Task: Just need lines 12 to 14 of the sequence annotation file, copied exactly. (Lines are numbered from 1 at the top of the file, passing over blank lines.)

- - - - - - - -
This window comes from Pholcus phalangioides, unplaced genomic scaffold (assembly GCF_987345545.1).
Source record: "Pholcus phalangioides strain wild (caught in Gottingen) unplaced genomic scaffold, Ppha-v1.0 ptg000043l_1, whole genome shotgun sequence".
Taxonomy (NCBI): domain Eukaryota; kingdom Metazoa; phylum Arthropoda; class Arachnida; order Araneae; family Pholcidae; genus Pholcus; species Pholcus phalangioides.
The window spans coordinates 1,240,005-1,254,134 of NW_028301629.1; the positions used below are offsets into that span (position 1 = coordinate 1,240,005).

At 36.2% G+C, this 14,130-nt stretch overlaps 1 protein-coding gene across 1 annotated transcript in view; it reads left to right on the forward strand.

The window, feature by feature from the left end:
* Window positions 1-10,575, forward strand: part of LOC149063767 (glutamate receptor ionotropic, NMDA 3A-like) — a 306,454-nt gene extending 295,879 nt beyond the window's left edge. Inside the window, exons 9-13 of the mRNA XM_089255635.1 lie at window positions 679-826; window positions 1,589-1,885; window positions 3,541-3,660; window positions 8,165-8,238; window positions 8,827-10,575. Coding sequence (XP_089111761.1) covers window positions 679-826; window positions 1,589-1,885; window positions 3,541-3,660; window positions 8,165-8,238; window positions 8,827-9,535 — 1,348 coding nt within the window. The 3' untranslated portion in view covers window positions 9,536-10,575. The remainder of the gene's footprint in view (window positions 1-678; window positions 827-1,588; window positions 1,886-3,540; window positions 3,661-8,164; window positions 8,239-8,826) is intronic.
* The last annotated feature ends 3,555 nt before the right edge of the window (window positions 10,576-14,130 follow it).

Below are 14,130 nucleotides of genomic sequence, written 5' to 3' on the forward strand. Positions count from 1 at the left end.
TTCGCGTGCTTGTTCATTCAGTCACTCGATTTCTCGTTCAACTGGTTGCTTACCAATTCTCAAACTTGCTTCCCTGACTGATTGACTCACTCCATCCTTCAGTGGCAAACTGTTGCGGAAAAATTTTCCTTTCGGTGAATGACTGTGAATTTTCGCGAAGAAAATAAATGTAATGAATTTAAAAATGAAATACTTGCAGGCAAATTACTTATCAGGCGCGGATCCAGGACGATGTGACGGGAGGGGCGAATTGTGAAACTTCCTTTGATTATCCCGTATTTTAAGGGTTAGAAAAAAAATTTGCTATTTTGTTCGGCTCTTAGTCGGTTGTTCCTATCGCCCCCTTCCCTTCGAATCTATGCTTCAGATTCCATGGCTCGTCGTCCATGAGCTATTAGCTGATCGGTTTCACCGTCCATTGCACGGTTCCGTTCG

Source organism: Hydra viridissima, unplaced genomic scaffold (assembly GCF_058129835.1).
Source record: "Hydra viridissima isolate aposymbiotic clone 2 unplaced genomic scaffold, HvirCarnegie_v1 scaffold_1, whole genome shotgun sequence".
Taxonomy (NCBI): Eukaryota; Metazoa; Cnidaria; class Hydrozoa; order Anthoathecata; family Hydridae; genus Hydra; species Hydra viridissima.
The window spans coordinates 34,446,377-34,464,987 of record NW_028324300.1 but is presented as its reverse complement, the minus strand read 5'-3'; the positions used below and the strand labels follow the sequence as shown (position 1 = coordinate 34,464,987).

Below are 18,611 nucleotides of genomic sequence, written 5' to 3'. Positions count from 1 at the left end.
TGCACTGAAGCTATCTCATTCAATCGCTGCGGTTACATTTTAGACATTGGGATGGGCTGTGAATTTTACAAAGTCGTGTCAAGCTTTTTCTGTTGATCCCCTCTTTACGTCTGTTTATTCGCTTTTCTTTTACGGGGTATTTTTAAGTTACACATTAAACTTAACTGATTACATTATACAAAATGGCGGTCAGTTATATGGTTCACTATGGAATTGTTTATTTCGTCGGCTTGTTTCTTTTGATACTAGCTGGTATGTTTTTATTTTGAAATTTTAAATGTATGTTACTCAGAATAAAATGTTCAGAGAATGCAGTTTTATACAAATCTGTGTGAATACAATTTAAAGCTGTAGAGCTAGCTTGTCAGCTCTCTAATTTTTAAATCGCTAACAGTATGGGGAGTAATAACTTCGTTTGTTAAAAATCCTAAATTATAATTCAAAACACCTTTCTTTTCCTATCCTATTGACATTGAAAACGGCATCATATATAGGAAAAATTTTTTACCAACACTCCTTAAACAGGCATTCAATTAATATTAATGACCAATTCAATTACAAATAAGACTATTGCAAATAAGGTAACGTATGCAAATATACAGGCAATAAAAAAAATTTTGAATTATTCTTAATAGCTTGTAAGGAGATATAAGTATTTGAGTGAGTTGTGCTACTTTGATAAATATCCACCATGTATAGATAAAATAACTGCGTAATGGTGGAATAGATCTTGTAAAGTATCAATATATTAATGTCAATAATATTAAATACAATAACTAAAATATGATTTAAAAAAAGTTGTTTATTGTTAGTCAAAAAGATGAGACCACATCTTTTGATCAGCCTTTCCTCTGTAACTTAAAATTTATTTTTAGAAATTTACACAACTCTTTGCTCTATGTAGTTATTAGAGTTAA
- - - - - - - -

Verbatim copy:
Source record: "Hydra viridissima isolate aposymbiotic clone 2 unplaced genomic scaffold, HvirCarnegie_v1 scaffold_1, whole genome shotgun sequence".
Taxonomy (NCBI): Eukaryota; Metazoa; Cnidaria; class Hydrozoa; order Anthoathecata; family Hydridae; genus Hydra; species Hydra viridissima.
The window spans coordinates 34,446,377-34,464,987 of record NW_028324300.1 but is presented as its reverse complement, the minus strand read 5'-3'; the positions used below and the strand labels follow the sequence as shown (position 1 = coordinate 34,464,987).